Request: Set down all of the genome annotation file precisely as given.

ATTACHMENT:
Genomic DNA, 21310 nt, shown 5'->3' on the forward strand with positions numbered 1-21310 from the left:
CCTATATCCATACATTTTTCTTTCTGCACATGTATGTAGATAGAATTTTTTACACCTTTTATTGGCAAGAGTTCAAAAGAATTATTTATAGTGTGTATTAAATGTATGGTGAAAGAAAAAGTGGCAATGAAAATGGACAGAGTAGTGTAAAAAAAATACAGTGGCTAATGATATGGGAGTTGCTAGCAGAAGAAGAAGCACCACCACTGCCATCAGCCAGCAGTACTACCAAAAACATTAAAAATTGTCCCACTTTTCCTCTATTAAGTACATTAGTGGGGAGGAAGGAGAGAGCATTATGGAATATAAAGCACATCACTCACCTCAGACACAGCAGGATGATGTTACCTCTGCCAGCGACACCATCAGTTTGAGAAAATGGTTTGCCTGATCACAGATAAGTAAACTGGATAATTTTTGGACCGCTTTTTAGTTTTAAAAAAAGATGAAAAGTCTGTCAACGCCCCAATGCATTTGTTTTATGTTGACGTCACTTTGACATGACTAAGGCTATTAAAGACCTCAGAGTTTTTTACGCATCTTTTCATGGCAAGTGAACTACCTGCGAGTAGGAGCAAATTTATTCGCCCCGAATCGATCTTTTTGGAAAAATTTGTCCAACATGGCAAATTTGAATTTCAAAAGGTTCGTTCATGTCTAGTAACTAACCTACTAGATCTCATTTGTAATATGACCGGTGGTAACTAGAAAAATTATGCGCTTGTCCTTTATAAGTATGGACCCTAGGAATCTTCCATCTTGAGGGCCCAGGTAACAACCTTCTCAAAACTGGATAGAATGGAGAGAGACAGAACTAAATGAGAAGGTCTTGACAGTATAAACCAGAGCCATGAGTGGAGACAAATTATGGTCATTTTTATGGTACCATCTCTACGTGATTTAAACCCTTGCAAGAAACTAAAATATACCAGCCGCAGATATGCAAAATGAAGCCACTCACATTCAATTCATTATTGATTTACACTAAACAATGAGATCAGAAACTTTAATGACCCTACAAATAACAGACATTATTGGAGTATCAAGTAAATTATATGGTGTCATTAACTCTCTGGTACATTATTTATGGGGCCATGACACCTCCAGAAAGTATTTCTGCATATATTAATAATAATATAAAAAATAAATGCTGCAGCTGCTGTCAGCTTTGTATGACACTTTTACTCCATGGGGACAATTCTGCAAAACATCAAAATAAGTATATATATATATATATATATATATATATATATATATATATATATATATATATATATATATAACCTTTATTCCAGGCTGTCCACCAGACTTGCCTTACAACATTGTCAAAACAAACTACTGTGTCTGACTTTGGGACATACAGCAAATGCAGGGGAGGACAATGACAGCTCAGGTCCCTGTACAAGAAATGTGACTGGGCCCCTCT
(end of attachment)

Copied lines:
Genomic DNA, 21310 nt, shown 5'->3' on the forward strand with positions numbered 1-21310 from the left:
CCTATATCCATACATTTTTCTTTCTGCACATGTATGTAGATAGAATTTTTTACACCTTTTATTGGCAAGAGTTCAAAAGAATTATTTATAGTGTGTATTAAATGTATGGTGAAAGAAAAAGTGGCAATGAAAATGGACAGAGTAGTGTAAAAAAAATACAGTGGCTAATGATATGGGAGTTGCTAGCAGAAGAAGAAGCACCACCACTGCCATCAGCCAGCAGTACTACCAAAAACATTAAAAATTGTCCCACTTTTCCTCTATTAAGTACATTAGTGGGGAGGAAGGAGAGAGCATTATGGAATATAAAGCACATCACTCACCTCAGACACAGCAGGATGATGTTACCTCTGCCAGCGACACCATCAGTTTGAGAAAATGGTTTGCCTGATCACAGATAAGTAAACTGGATAATTTTTGGACCGCTTTTTAGTTTTAAAAAAAGATGAAAAGTCTGTCAACGCCCCAATGCATTTGTTTTATGTTGACGTCACTTTGACATGACTAAGGCTATTAAAGACCTCAGAGTTTTTTACGCATCTTTTCATGGCAAGTGAACTACCTGCGAGTAGGAGCAAATTTATTCGCCCCGAATCGATCTTTTTGGAAAAATTTGTCCAACATGGCAAATTTGAATTTCAAAAGGTTCGTTCATGTCTAGTAACTAACCTACTAGATCTCATTTGTAATATGACCGGTGGTAACTAGAAAAATTATGCGCTTGTCCTTTATAAGTATGGACCCTAGGAATCTTCCATCTTGAGGGCCCAGGTAACAACCTTCTCAAAACTGGATAGAATGGAGAGAGACAGAACTAAATGAGAAGGTCTTGACAGTATAAACCAGAGCCATGAGTGGAGACAAATTATGGTCATTTTTATGGTACCATCTCTACGTGATTTAAACCCTTGCAAGAAACTAAAATATACCAGCCGCAGATATGCAAAATGAAGCCACTCACATTCAATTCATTATTGATTTACACTAAACAATGAGATCAGAAACTTTAATGACCCTACAAATAACAGACATTATTGGAGTATCAAGTAAATTATATGGTGTCATTAACTCTCTGGTACATTATTTATGGGGCCATGACACCTCCAGAAAGTATTTCTGCATATATTAATAATAATATAAAAAATAAATGCTGCAGCTGCTGTCAGCTTTGTATGACACTTTTACTCCATGGGGACAATTCTGCAAAACATCAAAATAAGTATATATATATATATATATATATATATATATATATATATATATATATATATATATATATATAACCTTTATTCCAGGCTGTCCACCAGACTTGCCTTACAACATTGTCAAAACAAACTACTGTGTCTGACTTTGGGACATACAGCAAATGCAGGGGAGGACAATGACAGCTCAGGTCCCTGTACAAGAAATGTGACTGGGCCCCTCT